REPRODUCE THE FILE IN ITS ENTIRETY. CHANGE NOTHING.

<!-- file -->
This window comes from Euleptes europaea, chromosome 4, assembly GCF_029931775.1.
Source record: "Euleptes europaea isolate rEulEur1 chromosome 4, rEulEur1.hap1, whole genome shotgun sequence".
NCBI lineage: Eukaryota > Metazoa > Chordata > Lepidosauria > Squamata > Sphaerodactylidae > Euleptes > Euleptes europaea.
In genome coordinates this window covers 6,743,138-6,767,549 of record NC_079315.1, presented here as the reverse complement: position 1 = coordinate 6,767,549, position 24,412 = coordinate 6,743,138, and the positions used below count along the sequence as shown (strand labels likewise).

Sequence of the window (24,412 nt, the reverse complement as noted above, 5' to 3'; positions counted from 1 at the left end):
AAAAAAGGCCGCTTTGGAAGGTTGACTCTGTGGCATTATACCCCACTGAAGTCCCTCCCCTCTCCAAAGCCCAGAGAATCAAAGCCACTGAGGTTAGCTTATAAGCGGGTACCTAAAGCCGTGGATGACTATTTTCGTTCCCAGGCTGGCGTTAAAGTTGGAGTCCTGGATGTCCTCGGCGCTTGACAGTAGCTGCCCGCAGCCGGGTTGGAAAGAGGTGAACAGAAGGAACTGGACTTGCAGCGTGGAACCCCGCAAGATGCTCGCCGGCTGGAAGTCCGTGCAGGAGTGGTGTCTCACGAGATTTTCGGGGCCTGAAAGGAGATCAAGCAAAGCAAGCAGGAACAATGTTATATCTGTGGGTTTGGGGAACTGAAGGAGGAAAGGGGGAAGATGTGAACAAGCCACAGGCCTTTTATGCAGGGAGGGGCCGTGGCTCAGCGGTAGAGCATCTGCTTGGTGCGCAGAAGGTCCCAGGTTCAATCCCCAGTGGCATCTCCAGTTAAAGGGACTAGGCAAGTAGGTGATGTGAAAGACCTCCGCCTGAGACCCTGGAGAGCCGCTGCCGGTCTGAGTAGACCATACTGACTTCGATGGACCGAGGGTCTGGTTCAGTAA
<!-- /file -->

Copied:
This window comes from Euleptes europaea, chromosome 4, assembly GCF_029931775.1.
Source record: "Euleptes europaea isolate rEulEur1 chromosome 4, rEulEur1.hap1, whole genome shotgun sequence".
NCBI lineage: Eukaryota > Metazoa > Chordata > Lepidosauria > Squamata > Sphaerodactylidae > Euleptes > Euleptes europaea.
In genome coordinates this window covers 6,743,138-6,767,549 of record NC_079315.1, presented here as the reverse complement: position 1 = coordinate 6,767,549, position 24,412 = coordinate 6,743,138, and the positions used below count along the sequence as shown (strand labels likewise).

Sequence of the window (24,412 nt, the reverse complement as noted above, 5' to 3'; positions counted from 1 at the left end):
AAAAAAGGCCGCTTTGGAAGGTTGACTCTGTGGCATTATACCCCACTGAAGTCCCTCCCCTCTCCAAAGCCCAGAGAATCAAAGCCACTGAGGTTAGCTTATAAGCGGGTACCTAAAGCCGTGGATGACTATTTTCGTTCCCAGGCTGGCGTTAAAGTTGGAGTCCTGGATGTCCTCGGCGCTTGACAGTAGCTGCCCGCAGCCGGGTTGGAAAGAGGTGAACAGAAGGAACTGGACTTGCAGCGTGGAACCCCGCAAGATGCTCGCCGGCTGGAAGTCCGTGCAGGAGTGGTGTCTCACGAGATTTTCGGGGCCTGAAAGGAGATCAAGCAAAGCAAGCAGGAACAATGTTATATCTGTGGGTTTGGGGAACTGAAGGAGGAAAGGGGGAAGATGTGAACAAGCCACAGGCCTTTTATGCAGGGAGGGGCCGTGGCTCAGCGGTAGAGCATCTGCTTGGTGCGCAGAAGGTCCCAGGTTCAATCCCCAGTGGCATCTCCAGTTAAAGGGACTAGGCAAGTAGGTGATGTGAAAGACCTCCGCCTGAGACCCTGGAGAGCCGCTGCCGGTCTGAGTAGACCATACTGACTTCGATGGACCGAGGGTCTGGTTCAGTAA